The hype that led to the Purplebricks (LSE: PURP) share price soaring in 2017 always looked overdone. Although the market snapped up the shares, I really couldn’t understand what the company was supposed to be doing different — other than spending big money on prime time TV ads.
The ‘no commission’ thing really doesn’t mean a lot, as it gets its charges in however they’re structured, and it’s only the actual bottom line cost that matters.
The markets eventually saw sense, and the Purplebricks share price is now down 65% so far in 2018. The company is yet to turn in its first profit, and at this stage in its development its rapid expansion strategy is causing serious concern.
If things didn’t look bad enough already, it’s looking increasingly likely that Brexit is going to have an impact on the housing market. And though it’s expanding overseas, Purplebricks really is very much dependent on its core UK business.
The Royal Institution of Chartered Surveyors (RICS) has predicted that the current slowing in house sales is likely to continue, as uncertainty over our exit from the EU is leading many people to put off their moving plans. Add to that the possibility of interest rate rises over the coming year, and it makes increasing sense to stay put rather than taking on extra mortgage debt.
It’s not just newcomer Purplebricks that’s suffering either, as shares in Foxtons are down 37% so far this year and Savills (LSE: SVS) is down 30%. And those are companies currently making profits.
If you’re interested in a turnaround opportunity in this sector, I can’t help feeling that Savills is looking oversold right now.
Forecasts suggest a relatively flat couple of years for earnings, and that might even turn out to be a little too optimistic if the latest outlook sinks further. But I think the stock’s valuation might already have enough safety margin to cover a 2019 downturn in the sector.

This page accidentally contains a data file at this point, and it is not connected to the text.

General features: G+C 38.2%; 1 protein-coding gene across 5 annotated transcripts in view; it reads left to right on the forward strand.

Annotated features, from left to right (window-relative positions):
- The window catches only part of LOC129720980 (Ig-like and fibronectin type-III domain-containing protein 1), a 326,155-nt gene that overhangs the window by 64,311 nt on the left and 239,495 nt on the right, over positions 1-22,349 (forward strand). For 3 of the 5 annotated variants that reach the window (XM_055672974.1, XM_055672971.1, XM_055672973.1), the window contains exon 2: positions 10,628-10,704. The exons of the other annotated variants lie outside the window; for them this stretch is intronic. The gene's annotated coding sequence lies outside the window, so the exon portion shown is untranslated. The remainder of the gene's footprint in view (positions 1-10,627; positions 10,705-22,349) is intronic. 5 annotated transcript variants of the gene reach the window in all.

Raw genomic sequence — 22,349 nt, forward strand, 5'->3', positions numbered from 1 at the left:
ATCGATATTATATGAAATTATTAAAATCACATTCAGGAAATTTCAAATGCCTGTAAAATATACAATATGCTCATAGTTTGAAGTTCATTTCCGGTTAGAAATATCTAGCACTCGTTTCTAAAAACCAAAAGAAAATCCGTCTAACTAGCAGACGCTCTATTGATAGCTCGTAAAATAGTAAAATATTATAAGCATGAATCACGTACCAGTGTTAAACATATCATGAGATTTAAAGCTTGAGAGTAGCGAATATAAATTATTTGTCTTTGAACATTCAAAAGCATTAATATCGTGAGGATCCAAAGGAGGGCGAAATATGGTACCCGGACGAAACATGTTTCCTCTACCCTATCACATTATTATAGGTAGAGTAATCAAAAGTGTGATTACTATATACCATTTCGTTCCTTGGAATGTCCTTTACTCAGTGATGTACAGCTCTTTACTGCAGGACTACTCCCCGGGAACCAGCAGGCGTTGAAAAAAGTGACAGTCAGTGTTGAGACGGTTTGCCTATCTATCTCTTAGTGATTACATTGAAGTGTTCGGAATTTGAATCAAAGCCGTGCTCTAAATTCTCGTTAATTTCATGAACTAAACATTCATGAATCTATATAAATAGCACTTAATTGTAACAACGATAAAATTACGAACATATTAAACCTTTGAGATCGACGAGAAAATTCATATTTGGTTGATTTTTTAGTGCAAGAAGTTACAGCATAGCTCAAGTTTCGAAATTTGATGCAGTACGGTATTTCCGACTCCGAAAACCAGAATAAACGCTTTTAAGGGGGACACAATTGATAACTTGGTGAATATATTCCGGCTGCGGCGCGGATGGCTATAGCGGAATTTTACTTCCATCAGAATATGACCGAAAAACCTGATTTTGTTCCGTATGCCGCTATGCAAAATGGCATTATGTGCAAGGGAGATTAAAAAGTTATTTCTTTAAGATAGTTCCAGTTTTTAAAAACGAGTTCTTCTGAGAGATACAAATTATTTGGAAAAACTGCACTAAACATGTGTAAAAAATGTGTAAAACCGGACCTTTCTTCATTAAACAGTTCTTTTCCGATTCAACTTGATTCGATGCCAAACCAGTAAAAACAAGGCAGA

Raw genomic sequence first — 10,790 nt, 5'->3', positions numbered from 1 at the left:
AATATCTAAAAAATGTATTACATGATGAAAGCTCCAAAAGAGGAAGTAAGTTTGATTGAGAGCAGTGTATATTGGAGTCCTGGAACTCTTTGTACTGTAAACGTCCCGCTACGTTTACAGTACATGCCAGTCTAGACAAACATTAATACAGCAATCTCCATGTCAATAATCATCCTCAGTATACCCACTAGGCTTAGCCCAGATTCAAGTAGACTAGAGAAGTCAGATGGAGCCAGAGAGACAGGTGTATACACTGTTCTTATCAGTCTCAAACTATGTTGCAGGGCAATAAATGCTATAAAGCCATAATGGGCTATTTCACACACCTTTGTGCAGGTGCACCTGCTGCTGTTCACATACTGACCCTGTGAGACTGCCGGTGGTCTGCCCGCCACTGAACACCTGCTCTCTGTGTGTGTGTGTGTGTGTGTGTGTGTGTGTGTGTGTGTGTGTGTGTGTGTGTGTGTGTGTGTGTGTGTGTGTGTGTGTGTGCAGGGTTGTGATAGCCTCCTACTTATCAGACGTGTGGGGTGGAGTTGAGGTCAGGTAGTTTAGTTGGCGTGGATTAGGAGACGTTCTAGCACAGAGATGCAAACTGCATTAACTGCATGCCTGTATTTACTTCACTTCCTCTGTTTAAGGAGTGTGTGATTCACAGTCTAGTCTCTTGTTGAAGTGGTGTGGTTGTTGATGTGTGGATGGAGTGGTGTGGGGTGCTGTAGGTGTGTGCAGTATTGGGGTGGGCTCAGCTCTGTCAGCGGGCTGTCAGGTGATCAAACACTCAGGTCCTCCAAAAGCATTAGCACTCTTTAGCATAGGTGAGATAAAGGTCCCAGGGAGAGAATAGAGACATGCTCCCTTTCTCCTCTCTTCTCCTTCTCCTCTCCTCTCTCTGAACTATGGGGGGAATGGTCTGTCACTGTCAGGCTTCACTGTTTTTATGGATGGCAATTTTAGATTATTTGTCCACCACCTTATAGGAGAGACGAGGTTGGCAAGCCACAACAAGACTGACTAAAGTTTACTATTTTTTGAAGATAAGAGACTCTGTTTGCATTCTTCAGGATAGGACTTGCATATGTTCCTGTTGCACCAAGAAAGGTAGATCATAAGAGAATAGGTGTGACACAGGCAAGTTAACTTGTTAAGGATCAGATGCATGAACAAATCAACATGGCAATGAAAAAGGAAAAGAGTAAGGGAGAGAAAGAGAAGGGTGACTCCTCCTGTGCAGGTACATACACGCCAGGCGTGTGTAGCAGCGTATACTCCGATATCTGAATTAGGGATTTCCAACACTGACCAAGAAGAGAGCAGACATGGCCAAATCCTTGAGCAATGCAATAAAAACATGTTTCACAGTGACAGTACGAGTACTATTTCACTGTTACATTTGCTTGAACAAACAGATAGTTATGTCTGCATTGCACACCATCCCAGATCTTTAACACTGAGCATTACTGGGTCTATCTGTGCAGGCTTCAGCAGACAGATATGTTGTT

We’re looking at forward P/E multiples of under 10 on current forecasts, with dividends expected to yield 4.5% this year and 4.7% next. With those predicted payments being covered around 2.2 times by forecast earnings, I see a bit of safety there too.
Net debt at 30 June stood at £94.6m, which is significantly lower than forecast full-year pre-tax profit of £143m, so I don’t see any pressure there.
Savills also has some advantages not shared by estate agents whose key focus is on shifting homes in the UK, as it has its fingers in a number of related pies. It’s international, operating in the US, Europe and Asia in addition to the UK. And the firm is big in commercial property too, which should offer some buffer against a residential downturn.
Savills also adds diversification by offering consultancy and property management services, together with financial services and fund management.
I’m seeing a stock that’s being hit by poor sentiment towards the UK residential real estate business, the way all companies in a sector can suffer indiscriminately, while having parts of its business which should be relatively immune to any slowdown.
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Alan Oscroft has no position in any of the shares mentioned. The Motley Fool UK has no position in any of the shares mentioned. Views expressed on the companies mentioned in this article are those of the writer and therefore may differ from the official recommendations we make in our subscription services such as Share Advisor, Hidden Winners and Pro. Here at The Motley Fool we believe that considering a diverse range of insights makes us better investors.